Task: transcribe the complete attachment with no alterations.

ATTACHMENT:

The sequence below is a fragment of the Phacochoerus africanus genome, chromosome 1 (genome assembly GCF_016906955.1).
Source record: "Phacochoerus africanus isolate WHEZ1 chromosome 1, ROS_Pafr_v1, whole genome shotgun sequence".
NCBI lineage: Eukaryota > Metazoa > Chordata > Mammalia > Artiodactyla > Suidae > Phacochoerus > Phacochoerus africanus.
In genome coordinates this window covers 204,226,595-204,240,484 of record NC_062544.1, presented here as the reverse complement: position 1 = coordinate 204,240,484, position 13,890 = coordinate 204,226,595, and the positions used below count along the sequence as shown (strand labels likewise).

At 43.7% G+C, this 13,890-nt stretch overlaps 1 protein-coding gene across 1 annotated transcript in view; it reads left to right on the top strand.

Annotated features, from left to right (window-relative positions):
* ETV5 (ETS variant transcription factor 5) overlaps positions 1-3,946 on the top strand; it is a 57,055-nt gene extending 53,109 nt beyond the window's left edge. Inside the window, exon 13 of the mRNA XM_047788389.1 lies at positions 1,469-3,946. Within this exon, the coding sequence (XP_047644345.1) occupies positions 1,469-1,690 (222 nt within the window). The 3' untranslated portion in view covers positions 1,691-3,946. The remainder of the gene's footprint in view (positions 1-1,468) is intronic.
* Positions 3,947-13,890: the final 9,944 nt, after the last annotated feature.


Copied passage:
The sequence below is a fragment of the Phacochoerus africanus genome, chromosome 1 (genome assembly GCF_016906955.1).
Source record: "Phacochoerus africanus isolate WHEZ1 chromosome 1, ROS_Pafr_v1, whole genome shotgun sequence".
NCBI lineage: Eukaryota > Metazoa > Chordata > Mammalia > Artiodactyla > Suidae > Phacochoerus > Phacochoerus africanus.
In genome coordinates this window covers 204,226,595-204,240,484 of record NC_062544.1, presented here as the reverse complement: position 1 = coordinate 204,240,484, position 13,890 = coordinate 204,226,595, and the positions used below count along the sequence as shown (strand labels likewise).

At 43.7% G+C, this 13,890-nt stretch overlaps 1 protein-coding gene across 1 annotated transcript in view; it reads left to right on the top strand.

Annotated features, from left to right (window-relative positions):
* ETV5 (ETS variant transcription factor 5) overlaps positions 1-3,946 on the top strand; it is a 57,055-nt gene extending 53,109 nt beyond the window's left edge. Inside the window, exon 13 of the mRNA XM_047788389.1 lies at positions 1,469-3,946. Within this exon, the coding sequence (XP_047644345.1) occupies positions 1,469-1,690 (222 nt within the window). The 3' untranslated portion in view covers positions 1,691-3,946. The remainder of the gene's footprint in view (positions 1-1,468) is intronic.
* Positions 3,947-13,890: the final 9,944 nt, after the last annotated feature.